One w3m-img pre-requirement in order to be able to display pictures in plain text console ttys is to have the Linux kernel framebuffer enabled..
Actually, framebuffer is enabled by default on latest stable Debian and derivatives as well as on most other Linux releases as of time of writing.
Framebuffer is also active on other RPM based distros (Fedora, CentOS, SuSE) etc.
The Frambebuffer on or off is controlled via some directives added in grub or lilo configuration files – (depending on the installed boot loader).
Some people can only boot their PCs with the framebuffer kernel support switched off at boot time or the system will not boot Linux at all.
Unfortunately this unlucky ones, would not be able to use the picture rendering w3m-img capabilities but don't be desperate, there is hope
For people who can't run their Linux distro with a framebuffer kernel support enabled there is a custom hacked version of links – console text browser called links-graphic. links-graphic supports both console graphical text browsing using the framebuffer or alternatively svgalib as a console graphics render machine.
I used to be actively using links-graphics WWW browser quite often about 8 years ago and just remembering it brings me good memories of the good old console "hacking" years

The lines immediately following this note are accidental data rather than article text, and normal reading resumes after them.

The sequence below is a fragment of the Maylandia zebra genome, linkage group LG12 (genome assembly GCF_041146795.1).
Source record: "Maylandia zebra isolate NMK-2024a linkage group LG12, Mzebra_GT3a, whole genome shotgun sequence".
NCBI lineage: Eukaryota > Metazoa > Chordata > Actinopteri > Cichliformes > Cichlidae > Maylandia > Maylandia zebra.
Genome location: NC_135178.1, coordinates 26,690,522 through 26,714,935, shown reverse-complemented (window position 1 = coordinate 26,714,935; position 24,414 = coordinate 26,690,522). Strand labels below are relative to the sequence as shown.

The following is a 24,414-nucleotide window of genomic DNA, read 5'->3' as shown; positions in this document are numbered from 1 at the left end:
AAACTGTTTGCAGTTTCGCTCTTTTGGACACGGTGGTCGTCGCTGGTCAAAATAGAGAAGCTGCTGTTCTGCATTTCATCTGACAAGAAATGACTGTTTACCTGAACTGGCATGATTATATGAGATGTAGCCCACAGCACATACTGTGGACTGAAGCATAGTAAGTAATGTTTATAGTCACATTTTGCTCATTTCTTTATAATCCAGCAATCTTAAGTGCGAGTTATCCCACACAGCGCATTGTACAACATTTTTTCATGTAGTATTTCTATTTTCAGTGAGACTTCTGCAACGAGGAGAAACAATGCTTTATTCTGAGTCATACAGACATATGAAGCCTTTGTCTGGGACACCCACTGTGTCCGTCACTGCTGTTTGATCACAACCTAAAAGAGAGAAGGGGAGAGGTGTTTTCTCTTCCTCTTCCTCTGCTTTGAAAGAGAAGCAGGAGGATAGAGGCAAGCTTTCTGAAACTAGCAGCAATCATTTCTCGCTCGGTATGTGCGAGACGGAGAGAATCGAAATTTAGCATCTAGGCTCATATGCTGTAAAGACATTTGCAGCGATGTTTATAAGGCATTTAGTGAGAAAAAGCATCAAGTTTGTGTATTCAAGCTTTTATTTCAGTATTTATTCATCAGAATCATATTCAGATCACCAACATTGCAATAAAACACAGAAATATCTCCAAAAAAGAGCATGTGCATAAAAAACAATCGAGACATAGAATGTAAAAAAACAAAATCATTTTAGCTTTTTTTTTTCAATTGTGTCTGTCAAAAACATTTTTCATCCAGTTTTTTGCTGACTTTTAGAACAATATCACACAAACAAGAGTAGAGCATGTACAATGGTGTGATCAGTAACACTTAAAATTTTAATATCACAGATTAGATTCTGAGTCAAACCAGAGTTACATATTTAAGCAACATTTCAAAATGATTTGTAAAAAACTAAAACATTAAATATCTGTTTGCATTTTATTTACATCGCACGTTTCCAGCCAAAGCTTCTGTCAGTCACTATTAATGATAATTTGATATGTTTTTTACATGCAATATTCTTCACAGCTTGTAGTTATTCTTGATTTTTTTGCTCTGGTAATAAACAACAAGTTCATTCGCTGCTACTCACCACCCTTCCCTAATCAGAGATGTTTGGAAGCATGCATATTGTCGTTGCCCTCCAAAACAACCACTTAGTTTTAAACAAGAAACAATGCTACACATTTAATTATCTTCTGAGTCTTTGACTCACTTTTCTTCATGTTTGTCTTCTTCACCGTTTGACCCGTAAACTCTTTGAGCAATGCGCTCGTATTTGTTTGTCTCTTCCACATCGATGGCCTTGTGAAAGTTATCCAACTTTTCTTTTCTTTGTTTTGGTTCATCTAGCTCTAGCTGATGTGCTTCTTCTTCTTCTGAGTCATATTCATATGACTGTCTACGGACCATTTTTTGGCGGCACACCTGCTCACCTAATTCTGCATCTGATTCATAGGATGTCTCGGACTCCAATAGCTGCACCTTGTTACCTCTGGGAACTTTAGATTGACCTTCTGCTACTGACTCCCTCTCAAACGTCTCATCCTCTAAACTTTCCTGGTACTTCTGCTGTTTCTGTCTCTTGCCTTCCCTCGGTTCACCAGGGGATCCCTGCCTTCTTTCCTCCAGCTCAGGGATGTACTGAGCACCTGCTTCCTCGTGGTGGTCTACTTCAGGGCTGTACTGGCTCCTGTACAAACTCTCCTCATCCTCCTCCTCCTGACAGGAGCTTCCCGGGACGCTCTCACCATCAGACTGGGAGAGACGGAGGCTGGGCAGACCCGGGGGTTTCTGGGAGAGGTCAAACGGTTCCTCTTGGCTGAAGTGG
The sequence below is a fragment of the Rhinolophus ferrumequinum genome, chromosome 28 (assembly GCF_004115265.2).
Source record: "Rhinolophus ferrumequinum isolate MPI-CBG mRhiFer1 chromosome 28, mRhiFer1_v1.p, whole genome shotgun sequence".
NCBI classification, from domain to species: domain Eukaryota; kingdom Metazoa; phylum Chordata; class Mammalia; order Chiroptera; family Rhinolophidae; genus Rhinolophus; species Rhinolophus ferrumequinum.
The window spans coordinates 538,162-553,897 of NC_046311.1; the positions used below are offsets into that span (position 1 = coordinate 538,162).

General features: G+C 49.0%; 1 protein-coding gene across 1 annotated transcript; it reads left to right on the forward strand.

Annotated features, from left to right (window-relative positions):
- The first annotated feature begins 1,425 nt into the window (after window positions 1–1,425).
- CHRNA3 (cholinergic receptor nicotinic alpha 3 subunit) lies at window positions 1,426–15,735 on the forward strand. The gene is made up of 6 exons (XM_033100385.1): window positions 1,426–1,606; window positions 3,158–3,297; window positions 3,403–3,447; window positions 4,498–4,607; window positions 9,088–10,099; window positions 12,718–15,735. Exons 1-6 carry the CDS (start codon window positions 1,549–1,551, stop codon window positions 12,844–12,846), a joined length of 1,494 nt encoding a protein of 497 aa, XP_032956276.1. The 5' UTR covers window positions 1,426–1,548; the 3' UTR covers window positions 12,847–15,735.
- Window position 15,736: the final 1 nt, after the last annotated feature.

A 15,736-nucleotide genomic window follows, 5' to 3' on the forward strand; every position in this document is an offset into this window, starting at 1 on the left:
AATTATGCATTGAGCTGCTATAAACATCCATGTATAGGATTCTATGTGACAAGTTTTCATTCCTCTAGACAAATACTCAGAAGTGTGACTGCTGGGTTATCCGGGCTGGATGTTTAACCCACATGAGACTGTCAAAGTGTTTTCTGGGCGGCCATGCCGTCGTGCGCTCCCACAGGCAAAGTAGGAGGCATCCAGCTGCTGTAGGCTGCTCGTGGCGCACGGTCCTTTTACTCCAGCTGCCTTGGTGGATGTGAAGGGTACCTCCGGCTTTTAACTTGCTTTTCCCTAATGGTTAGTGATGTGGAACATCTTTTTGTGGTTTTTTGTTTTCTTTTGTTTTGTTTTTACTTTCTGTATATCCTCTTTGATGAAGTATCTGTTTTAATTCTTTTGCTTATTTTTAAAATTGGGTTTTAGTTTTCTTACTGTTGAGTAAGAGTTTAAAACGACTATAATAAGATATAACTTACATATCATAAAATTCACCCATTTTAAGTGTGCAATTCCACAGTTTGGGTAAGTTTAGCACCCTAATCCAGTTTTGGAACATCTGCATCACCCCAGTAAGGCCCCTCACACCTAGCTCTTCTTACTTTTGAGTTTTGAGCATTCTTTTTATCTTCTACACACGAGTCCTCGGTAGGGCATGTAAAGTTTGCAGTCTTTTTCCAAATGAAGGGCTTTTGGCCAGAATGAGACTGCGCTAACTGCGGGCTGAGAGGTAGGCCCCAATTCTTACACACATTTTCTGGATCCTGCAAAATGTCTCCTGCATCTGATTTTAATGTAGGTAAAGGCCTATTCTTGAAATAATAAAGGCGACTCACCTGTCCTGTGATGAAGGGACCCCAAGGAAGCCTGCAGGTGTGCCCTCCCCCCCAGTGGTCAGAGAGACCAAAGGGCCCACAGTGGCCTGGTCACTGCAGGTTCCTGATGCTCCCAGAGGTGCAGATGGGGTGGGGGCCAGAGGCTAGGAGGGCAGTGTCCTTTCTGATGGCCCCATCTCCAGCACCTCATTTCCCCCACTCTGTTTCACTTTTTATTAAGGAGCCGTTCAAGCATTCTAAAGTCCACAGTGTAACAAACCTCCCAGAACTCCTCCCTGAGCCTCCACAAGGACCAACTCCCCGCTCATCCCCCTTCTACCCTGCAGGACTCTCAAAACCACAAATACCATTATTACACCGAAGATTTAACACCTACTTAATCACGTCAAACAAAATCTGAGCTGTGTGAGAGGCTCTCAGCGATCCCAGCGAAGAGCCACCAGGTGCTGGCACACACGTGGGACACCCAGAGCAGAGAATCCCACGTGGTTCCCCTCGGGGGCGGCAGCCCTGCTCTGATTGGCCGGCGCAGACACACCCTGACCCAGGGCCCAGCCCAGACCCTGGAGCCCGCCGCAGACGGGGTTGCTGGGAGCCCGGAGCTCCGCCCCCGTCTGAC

Anyways, w3m-img packaged version is currently available for both rpm and deb based Linux distributions. Here is how to install on both.
1.Install and use w3m-img on Debian, Ubuntu, Mint Linux-es
debian:~# apt-get --yes install w3m-img
This should install w3m-img, if of course there is already no previous install of w3m package on the system.
In case you have the w3m deb installed, you will have to first remove the existing w3m installed version before installing the w3m-img package, otherwise you will probably end up with an installation conflict (at least I got such a dependency conflict while apt-getting). Probably the conflict would never occur if aptitude install w3m-img is used instead of apt ….
Usage of w3m-img is exactly the same as using the w3m text only browser version. Below is a screenshot example of w3m-img in action:
debian:~# w3m http://images.google.com
As you can see in the upper screenshots w3m-img displays pictures pretty nice, whether even images.google.com search functionality works fine.
Generally IMHO a lot of pages looks cool with w3m-img.
2. Installing w3m-img to text-browse with images on Fedora, CentoS, RHEL, Redhat etc.
[root@centos ~]# yum -y install w3m-img
A very cool thing of w3m graphical console browser is it support most major image formats including animated GIF files
The way animated GIFs are viewed is very old school, here is a notice extracted from README.img contained in the pack.